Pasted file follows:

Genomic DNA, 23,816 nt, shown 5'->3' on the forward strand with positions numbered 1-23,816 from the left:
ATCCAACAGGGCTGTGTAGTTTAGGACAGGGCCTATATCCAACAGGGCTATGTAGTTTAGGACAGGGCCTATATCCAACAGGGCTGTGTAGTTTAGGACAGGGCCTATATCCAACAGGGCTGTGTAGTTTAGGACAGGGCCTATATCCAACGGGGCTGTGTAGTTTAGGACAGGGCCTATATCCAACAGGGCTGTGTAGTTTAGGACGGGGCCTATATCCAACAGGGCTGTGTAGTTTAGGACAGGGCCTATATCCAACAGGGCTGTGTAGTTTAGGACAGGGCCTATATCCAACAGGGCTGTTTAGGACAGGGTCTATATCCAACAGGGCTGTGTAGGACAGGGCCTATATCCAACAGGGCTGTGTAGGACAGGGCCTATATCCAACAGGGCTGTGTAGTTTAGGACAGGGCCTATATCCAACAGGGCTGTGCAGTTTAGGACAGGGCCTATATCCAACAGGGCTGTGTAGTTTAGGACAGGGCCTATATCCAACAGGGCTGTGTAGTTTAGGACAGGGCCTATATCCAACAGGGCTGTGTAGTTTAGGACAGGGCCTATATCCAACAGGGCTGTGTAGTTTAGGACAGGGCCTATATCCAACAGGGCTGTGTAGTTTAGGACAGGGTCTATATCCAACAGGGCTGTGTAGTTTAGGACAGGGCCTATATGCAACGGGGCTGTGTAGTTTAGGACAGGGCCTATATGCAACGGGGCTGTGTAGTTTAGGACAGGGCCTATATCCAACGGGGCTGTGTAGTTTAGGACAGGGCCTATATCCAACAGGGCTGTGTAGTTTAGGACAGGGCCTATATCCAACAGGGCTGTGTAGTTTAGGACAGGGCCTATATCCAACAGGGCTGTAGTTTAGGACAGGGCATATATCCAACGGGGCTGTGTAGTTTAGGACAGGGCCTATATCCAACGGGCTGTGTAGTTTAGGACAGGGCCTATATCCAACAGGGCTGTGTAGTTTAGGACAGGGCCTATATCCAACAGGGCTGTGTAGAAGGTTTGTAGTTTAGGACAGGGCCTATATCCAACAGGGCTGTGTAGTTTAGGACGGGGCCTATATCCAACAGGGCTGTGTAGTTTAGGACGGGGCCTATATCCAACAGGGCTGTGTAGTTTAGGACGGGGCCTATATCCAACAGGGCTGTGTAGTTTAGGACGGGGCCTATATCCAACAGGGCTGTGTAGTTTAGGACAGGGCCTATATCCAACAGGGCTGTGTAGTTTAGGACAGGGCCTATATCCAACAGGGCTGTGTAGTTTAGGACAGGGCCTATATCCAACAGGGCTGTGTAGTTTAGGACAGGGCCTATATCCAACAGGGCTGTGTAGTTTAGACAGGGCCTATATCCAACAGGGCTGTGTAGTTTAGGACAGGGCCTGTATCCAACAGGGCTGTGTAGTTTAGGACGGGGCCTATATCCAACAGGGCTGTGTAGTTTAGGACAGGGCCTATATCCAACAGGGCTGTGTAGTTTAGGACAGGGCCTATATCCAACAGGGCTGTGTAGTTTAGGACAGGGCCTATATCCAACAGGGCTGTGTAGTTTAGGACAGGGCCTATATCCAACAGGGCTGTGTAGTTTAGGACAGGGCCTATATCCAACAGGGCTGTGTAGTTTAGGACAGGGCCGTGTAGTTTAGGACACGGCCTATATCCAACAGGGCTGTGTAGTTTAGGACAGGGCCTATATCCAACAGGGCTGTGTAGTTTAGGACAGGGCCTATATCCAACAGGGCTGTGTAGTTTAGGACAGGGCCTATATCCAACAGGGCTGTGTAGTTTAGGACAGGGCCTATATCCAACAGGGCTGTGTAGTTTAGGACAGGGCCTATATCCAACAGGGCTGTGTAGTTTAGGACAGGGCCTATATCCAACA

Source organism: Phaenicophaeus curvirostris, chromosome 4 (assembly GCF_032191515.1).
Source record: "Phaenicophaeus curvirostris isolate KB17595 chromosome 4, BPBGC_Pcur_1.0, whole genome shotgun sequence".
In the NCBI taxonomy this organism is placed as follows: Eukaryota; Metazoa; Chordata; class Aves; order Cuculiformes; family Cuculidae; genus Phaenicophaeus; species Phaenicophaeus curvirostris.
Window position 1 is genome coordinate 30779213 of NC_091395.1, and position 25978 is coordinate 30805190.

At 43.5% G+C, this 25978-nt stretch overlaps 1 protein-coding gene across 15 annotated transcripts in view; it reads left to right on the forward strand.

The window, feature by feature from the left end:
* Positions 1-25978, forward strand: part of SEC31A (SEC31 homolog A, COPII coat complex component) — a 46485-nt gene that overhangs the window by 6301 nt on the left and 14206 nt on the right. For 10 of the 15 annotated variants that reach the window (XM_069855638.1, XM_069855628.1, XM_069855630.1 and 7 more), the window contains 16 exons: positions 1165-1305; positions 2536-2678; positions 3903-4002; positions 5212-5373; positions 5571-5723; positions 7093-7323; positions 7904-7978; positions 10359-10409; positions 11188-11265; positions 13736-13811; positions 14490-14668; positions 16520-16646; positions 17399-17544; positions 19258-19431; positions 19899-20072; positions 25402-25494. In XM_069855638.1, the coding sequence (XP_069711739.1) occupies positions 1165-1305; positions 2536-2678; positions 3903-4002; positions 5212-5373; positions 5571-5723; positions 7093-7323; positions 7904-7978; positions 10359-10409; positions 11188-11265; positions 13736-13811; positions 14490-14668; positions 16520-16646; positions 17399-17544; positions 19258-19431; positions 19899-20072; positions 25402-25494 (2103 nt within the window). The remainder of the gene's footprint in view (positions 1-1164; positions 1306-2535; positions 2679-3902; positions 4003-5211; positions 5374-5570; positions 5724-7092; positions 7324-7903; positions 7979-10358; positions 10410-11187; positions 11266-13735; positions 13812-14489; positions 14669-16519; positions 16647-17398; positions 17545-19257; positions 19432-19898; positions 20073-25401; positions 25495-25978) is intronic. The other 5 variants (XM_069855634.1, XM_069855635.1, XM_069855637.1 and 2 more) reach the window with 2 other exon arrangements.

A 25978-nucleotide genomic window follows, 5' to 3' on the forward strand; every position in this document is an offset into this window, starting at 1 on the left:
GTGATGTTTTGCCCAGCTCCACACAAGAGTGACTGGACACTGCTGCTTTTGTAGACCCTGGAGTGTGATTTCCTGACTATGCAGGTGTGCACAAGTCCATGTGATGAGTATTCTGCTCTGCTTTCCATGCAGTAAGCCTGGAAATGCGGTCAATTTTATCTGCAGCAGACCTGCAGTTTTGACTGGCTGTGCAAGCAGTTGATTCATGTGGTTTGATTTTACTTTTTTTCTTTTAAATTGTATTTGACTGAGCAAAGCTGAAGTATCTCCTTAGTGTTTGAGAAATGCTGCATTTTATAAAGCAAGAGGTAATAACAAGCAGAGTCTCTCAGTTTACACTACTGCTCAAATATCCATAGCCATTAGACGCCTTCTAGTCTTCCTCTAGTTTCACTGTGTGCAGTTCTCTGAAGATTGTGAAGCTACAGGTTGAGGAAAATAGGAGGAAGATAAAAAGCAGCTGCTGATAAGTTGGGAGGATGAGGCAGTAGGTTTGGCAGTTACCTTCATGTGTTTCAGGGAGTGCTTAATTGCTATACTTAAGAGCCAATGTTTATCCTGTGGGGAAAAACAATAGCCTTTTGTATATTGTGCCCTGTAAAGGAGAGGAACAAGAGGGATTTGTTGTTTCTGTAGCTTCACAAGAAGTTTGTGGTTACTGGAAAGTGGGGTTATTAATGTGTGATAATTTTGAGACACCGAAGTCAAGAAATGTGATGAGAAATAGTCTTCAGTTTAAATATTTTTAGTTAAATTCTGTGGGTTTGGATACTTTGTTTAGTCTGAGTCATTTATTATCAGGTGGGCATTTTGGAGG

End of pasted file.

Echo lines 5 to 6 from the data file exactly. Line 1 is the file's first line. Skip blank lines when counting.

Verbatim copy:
In the NCBI taxonomy this organism is placed as follows: Eukaryota; Metazoa; Chordata; class Aves; order Cuculiformes; family Cuculidae; genus Phaenicophaeus; species Phaenicophaeus curvirostris.
Window position 1 is genome coordinate 30779213 of NC_091395.1, and position 25978 is coordinate 30805190.